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I have a table for many-to-many relationship of users (three columns: relationship_id, user_id, user_id). How can I keep the relationships unique when the table accepts any entry? When I have a row of 22 11 43 How can I prevent INSERT of next_id 11 43 and more importantly next_id 43 11? When user 11 requested relationship with user 43, user 43 must not be able to request relationship with user 11.

How can I check two columns before INSERT?

And my problem is even more serious as I have two tables (request and relationships). A row from request table will be deleted and inserted into relationships upon user approval. The reason for using two tables is that many pending requests make the table so long, which should be used regularly for displaying user friends.

When INSERTing request from user 11 to user 43, what is the fastest and efficient method to check for possible existence of 11 43 and 43 11 rows in tables: requests and relationships?

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Please don't open new topics for the same issue: stackoverflow.com/questions/8104956/… –  wildplasser Nov 12 '11 at 16:45
1  
@wildplasser these are different topics, one is about the table structure and how to INSERT, and one is how to use JOIN to read the table (if not changing the table structure). –  All Nov 13 '11 at 15:50

2 Answers 2

up vote 2 down vote accepted

Anytime I have used a "Linking Table" to keep track of many to many relationships I always DELETE any existing relationships before INSERTING the new relationships. However, this may not work in your case because your linking table contains the surrogate key relationship_id. If you drop the surrogate key from the linking table and use a stored procedure you can do every thing you listed.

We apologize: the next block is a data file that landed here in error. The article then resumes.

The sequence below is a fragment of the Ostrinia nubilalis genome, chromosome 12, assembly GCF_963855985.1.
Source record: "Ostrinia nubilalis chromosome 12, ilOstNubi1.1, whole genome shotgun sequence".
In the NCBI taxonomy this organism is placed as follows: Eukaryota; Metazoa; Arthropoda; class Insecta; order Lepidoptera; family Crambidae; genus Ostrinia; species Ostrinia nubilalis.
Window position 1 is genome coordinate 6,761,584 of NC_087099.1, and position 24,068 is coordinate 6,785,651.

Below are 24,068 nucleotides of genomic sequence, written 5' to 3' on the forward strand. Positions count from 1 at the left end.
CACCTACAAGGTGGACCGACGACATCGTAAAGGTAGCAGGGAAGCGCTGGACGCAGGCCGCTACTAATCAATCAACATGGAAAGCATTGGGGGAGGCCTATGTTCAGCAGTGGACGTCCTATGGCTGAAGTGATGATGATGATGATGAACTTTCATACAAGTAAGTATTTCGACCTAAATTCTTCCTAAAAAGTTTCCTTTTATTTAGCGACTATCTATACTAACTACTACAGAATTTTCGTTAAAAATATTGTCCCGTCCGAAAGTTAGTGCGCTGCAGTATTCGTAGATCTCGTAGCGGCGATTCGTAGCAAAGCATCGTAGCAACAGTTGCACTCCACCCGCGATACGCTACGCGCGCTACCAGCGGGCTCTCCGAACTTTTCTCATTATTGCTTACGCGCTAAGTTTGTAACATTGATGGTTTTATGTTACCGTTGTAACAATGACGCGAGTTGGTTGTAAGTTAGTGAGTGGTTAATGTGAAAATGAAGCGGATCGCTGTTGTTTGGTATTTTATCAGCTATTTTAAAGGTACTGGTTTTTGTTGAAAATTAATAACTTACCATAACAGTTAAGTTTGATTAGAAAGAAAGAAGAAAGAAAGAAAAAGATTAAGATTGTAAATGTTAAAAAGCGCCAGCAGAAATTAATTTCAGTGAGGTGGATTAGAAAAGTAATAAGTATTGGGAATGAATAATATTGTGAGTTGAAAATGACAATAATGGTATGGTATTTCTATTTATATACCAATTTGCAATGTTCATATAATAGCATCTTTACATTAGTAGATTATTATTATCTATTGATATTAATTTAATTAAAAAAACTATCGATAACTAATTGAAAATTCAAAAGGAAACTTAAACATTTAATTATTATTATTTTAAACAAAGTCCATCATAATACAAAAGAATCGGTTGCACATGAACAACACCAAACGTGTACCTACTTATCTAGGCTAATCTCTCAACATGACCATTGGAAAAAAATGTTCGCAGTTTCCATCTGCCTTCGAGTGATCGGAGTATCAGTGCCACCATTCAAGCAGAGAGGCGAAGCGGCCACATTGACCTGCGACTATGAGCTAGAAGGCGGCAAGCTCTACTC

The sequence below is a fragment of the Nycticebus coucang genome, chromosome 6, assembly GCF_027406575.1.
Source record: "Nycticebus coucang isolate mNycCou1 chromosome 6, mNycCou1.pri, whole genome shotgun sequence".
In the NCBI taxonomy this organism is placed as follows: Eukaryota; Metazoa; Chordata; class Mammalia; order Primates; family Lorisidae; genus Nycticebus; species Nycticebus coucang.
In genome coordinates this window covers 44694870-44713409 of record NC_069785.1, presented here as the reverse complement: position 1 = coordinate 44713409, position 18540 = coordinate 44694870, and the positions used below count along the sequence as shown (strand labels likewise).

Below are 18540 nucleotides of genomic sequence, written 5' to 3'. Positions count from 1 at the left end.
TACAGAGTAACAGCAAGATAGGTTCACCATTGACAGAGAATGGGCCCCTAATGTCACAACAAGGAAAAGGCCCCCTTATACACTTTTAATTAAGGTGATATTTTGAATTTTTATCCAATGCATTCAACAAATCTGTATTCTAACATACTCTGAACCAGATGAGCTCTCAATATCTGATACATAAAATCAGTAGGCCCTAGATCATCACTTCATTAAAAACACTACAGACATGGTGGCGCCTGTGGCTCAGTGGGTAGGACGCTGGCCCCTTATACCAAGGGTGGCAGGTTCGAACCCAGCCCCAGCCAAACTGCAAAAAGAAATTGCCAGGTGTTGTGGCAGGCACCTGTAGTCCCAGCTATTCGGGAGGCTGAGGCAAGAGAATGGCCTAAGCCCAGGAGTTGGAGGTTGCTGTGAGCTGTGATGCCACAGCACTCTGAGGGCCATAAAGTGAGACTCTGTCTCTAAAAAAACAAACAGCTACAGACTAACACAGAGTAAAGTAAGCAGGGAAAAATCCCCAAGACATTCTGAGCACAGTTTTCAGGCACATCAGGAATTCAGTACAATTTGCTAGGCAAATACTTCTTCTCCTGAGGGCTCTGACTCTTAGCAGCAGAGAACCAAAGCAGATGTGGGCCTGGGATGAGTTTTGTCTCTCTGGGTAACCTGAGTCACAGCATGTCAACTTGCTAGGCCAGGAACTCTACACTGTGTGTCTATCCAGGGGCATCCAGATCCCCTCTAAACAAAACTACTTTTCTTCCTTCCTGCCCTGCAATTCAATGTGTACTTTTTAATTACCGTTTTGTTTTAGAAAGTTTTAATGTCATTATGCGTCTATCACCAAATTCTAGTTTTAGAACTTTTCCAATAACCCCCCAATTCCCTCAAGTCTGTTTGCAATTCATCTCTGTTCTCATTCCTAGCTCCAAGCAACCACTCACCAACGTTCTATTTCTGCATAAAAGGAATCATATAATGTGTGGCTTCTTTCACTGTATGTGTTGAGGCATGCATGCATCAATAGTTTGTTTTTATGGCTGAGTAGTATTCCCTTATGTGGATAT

Identifying Duplicates

Create a View using CASE logic
CREATE VIEW vFriendRequests
AS
SELECT
CASE
  WHEN ID_1 < ID_2 THEN ID_1
  ELSE ID_2
END CASE as RequestId_1,
CASE
  WHEN ID_1 < ID_2 THEN ID_2
  ELSE ID_1
END CASE as RequestId_2
FROM Friend_Requests_Table
Then you can do a select distinct from this view to get only the unique sets of requests.

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Here are some options to achieve what you want (which to choose or combine depends mainly on your datamodel, client architecture and storage engine):

  • create a unique composite index on both user_id columns

  • revoke INSERT into relationships and implement a Stored Procedure for INSERT (this can do any checks etc. you want) OR implement an ON BEFORE INSERT trigger which does what you want

  • IF the the order of the user_ids is not relevant change the INSERT code to always sort both IDs before INSERTing (for example via the Stored Procedure approach)
    This way you don't need to check explicitely but the index will do all work for you

  • create a fourth column idcomb in relationships with a UNIQUE INDEX and an ON BEFORE INSERT TRIGGER which just takes both user_id sorts them and concatenates them with a - inbetween and assign that to idcomb column as value... this way all work is done by the index and no change on the client-side is needed (when some duplicate is inserted is just comes back with an error)

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